I'm a big fan of Consumer Reports. I've been a subscriber to their magazine for as long as I can remember. And in recent years I've been an "All Access" subscriber so I could also peruse their digital information via ConsumerReports.org
But today Consumer Reports screwed up by sending me, and who knows how many other subscribers, a false email message saying that I'd changed my membership from All Access to Digital -- which meant I wouldn't be getting the magazine anymore.
When I read the message (shown above), I was perplexed. I was almost completely sure that I hadn't changed my membership. However, recently I'd visited ConsumerReports.org to check on car reviews, since my wife and I have been trying to decide between buying a 2019 Subaru Forester or 2019 Toyota RAV4 Hybrid.
So I thought there was a slim chance that somehow in all of my clicking around on the Consumer Reports web site, my membership had gotten shifted from All Access to Digital.
Thus somewhat stupidly I clicked on the "Reactivate All Access" link, figuring that if I'd inadvertently changed my membership, this would restore it to All Access (print + digital). But what happened was, I ended up on a page that asked me to pay $55 to upgrade to an All Access membership again.
Even more stupidly, in retrospect, of course, I used PayPal to fork over that amount to Consumer Reports. Understand: up until this point I really did believe what Sue Melfi, Director of Member Support, said in the message above: I did value what Consumer Reports offers, including the "reliable services" Melfi mentioned.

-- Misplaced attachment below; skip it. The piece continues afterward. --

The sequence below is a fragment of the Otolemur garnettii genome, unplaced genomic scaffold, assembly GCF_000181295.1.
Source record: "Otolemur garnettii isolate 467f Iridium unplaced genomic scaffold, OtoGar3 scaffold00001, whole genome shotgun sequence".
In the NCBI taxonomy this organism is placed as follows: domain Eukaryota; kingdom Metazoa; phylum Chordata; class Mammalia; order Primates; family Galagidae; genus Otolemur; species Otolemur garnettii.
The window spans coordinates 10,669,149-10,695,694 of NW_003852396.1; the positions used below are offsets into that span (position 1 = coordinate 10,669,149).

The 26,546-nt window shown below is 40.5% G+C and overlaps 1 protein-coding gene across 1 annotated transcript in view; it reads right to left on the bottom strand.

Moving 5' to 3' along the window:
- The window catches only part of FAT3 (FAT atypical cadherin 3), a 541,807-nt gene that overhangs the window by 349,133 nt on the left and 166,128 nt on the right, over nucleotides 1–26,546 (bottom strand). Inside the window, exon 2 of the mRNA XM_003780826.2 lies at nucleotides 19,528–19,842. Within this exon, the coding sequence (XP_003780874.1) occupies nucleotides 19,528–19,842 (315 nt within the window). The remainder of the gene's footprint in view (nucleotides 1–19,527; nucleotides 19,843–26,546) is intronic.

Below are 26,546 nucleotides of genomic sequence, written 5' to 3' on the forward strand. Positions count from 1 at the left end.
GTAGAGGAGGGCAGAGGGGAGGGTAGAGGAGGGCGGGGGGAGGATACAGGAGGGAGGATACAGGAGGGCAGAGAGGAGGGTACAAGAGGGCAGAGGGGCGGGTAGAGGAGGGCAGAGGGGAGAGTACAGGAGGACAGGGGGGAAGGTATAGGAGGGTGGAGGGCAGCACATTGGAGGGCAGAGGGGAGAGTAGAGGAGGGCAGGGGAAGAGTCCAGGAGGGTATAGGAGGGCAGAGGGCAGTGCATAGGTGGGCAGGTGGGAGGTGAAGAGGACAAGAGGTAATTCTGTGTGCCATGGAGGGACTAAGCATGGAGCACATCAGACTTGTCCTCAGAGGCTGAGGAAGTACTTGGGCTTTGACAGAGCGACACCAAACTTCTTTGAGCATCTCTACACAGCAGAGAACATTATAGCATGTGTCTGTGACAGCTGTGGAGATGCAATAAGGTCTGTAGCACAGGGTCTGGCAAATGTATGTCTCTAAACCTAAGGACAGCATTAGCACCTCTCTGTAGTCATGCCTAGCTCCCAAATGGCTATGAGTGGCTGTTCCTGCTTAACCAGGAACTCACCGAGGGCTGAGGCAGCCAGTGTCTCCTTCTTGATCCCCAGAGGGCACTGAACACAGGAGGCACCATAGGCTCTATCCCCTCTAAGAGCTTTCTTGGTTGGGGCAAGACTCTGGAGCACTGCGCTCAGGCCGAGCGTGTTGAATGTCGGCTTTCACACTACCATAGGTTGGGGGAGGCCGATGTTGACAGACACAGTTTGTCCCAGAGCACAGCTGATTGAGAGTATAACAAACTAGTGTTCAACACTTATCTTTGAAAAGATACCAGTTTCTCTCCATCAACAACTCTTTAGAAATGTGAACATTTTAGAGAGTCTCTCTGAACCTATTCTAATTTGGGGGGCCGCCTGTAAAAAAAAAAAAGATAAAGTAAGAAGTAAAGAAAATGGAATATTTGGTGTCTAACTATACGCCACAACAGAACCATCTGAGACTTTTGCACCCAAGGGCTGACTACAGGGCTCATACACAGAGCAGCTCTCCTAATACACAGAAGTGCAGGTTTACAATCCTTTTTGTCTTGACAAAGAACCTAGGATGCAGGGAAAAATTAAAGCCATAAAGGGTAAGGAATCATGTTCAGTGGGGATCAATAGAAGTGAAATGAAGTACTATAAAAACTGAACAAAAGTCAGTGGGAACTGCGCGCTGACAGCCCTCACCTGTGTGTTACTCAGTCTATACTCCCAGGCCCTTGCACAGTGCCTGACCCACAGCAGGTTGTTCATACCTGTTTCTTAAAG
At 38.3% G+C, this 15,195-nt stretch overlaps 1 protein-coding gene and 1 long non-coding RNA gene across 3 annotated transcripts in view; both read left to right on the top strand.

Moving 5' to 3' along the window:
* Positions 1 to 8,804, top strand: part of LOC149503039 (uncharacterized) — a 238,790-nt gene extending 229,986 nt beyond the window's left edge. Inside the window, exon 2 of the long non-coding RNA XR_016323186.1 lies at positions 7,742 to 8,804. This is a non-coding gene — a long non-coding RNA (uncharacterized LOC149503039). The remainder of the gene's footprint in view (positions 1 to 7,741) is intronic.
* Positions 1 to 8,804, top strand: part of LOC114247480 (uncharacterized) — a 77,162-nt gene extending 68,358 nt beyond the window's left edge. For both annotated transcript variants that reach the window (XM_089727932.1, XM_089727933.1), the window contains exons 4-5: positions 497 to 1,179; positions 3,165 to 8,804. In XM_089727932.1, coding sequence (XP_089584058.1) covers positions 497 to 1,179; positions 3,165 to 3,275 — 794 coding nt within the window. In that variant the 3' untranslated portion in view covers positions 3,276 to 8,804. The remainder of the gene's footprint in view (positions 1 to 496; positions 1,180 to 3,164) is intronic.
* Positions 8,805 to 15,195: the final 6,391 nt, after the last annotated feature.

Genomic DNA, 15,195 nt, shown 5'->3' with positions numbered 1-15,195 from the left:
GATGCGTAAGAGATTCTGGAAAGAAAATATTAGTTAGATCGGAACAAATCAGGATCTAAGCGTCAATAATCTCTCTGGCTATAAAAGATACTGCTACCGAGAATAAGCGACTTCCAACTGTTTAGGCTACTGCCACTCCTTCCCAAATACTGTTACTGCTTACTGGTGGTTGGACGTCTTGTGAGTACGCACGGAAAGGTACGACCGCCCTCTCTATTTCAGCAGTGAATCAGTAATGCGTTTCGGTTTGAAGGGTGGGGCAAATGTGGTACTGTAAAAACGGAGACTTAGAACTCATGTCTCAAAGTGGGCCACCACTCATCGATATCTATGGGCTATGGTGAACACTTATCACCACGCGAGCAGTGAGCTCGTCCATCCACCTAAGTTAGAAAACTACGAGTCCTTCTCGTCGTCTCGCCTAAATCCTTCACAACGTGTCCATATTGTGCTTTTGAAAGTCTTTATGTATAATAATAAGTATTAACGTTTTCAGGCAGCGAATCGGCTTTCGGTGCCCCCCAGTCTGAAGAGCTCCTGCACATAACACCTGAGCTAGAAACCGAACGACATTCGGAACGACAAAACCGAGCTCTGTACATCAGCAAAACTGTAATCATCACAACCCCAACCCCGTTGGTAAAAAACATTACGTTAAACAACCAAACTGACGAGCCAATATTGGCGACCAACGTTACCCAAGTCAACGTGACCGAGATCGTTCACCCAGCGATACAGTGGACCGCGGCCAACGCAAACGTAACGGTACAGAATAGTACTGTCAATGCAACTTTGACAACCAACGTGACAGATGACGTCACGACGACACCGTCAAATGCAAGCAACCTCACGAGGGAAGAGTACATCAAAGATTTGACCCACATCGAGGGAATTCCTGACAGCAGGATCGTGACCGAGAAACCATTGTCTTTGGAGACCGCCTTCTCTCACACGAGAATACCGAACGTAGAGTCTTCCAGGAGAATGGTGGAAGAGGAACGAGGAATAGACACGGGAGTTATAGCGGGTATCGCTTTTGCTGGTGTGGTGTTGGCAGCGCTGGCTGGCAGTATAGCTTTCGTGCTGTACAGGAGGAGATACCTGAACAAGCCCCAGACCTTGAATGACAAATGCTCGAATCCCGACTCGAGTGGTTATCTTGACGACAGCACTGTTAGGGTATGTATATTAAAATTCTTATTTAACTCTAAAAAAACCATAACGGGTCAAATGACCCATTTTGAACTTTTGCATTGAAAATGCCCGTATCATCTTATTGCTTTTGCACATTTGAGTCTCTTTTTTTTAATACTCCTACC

Thus the trusting part of my brain figured that my All Access subscription had lapsed, and I needed to pay to get it going again. After doing the PayPal thing, though, a non-trusting part of my brain came to life and I checked the label on an issue of Consumer Reports that had come not long ago.
It said that my subscription was good until May 2021.
That caused me to phone Consumer Reports support. Not surprisingly, I got a message saying that due to heavy call volume I could leave a message asking for a callback within several days. That sounded ominous, since I suspected that as more subscribers read the erroneous email message from Consumer Reports, the call volume would increase even more.
I shifted to the Chat option and reached Emily within a few minutes. She told me that there was a "glitch" with the email message -- which seemed like an overly weak word to use for what really was a totally false message.
At any rate, it took 20 minutes or so for me to describe the problem and for Emily to credit my PayPal account for the unnecessary upgrade to an All Access subscription. At which point a new problem arose: Consumer Reports had opened up a new All Access account in my name, which is what I now was logged into.
Emily had to send me an email with instructions on how to reset my password so I could access my old account that had an All Access subscription ending in 2021. All in all, I spent well over an hour (maybe more) dealing with the Consumer Reports "glitch."
Annoyingly, I haven't gotten any email message from Consumer Reports apologizing for the problem and stating that actually I didn't change my subscription from All Access to Digital.
I haven't lost faith in the ability of Consumer Reports to accurately assess products and services. But I definitely have lost faith in the ability of Consumer Reports to ensure the quality of its own subscription product.